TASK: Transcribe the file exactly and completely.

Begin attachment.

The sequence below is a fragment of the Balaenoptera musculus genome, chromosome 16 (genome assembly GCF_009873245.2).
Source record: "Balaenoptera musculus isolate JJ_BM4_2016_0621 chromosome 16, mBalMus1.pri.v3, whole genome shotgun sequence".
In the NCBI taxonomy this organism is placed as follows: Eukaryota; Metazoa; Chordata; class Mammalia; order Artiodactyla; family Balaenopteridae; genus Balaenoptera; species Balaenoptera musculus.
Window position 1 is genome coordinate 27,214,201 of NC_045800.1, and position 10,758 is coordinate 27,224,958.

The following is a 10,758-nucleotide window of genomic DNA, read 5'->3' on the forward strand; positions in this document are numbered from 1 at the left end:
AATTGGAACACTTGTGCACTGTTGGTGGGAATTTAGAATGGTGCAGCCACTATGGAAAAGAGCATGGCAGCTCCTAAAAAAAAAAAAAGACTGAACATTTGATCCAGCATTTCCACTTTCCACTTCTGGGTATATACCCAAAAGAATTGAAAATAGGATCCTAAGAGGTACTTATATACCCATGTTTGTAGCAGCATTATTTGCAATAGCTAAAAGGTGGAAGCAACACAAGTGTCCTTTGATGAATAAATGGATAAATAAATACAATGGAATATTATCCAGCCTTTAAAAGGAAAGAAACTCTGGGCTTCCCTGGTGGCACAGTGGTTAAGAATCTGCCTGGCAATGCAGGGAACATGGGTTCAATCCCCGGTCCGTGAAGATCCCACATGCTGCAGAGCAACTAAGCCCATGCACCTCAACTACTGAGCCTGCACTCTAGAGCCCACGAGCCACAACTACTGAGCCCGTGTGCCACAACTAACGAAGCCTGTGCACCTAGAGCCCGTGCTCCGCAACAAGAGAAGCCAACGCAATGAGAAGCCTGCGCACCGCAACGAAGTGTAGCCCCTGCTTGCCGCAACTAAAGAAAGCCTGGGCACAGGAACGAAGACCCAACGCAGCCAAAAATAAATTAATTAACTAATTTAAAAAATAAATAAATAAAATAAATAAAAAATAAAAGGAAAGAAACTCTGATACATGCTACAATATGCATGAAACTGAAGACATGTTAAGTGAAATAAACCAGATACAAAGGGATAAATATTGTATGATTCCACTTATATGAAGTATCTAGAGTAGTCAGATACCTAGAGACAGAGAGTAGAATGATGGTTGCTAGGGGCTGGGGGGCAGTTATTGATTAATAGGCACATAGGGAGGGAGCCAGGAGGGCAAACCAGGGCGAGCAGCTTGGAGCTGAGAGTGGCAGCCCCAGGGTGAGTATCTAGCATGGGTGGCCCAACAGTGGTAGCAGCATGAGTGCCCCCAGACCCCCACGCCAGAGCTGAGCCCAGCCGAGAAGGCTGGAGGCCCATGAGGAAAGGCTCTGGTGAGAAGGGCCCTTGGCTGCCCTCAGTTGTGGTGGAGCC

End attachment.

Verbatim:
The sequence below is a fragment of the Balaenoptera musculus genome, chromosome 16 (genome assembly GCF_009873245.2).
Source record: "Balaenoptera musculus isolate JJ_BM4_2016_0621 chromosome 16, mBalMus1.pri.v3, whole genome shotgun sequence".
In the NCBI taxonomy this organism is placed as follows: Eukaryota; Metazoa; Chordata; class Mammalia; order Artiodactyla; family Balaenopteridae; genus Balaenoptera; species Balaenoptera musculus.
Window position 1 is genome coordinate 27,214,201 of NC_045800.1, and position 10,758 is coordinate 27,224,958.

The following is a 10,758-nucleotide window of genomic DNA, read 5'->3' on the forward strand; positions in this document are numbered from 1 at the left end:
AATTGGAACACTTGTGCACTGTTGGTGGGAATTTAGAATGGTGCAGCCACTATGGAAAAGAGCATGGCAGCTCCTAAAAAAAAAAAAAGACTGAACATTTGATCCAGCATTTCCACTTTCCACTTCTGGGTATATACCCAAAAGAATTGAAAATAGGATCCTAAGAGGTACTTATATACCCATGTTTGTAGCAGCATTATTTGCAATAGCTAAAAGGTGGAAGCAACACAAGTGTCCTTTGATGAATAAATGGATAAATAAATACAATGGAATATTATCCAGCCTTTAAAAGGAAAGAAACTCTGGGCTTCCCTGGTGGCACAGTGGTTAAGAATCTGCCTGGCAATGCAGGGAACATGGGTTCAATCCCCGGTCCGTGAAGATCCCACATGCTGCAGAGCAACTAAGCCCATGCACCTCAACTACTGAGCCTGCACTCTAGAGCCCACGAGCCACAACTACTGAGCCCGTGTGCCACAACTAACGAAGCCTGTGCACCTAGAGCCCGTGCTCCGCAACAAGAGAAGCCAACGCAATGAGAAGCCTGCGCACCGCAACGAAGTGTAGCCCCTGCTTGCCGCAACTAAAGAAAGCCTGGGCACAGGAACGAAGACCCAACGCAGCCAAAAATAAATTAATTAACTAATTTAAAAAATAAATAAATAAAATAAATAAAAAATAAAAGGAAAGAAACTCTGATACATGCTACAATATGCATGAAACTGAAGACATGTTAAGTGAAATAAACCAGATACAAAGGGATAAATATTGTATGATTCCACTTATATGAAGTATCTAGAGTAGTCAGATACCTAGAGACAGAGAGTAGAATGATGGTTGCTAGGGGCTGGGGGGCAGTTATTGATTAATAGGCACATAGGGAGGGAGCCAGGAGGGCAAACCAGGGCGAGCAGCTTGGAGCTGAGAGTGGCAGCCCCAGGGTGAGTATCTAGCATGGGTGGCCCAACAGTGGTAGCAGCATGAGTGCCCCCAGACCCCCACGCCAGAGCTGAGCCCAGCCGAGAAGGCTGGAGGCCCATGAGGAAAGGCTCTGGTGAGAAGGGCCCTTGGCTGCCCTCAGTTGTGGTGGAGCC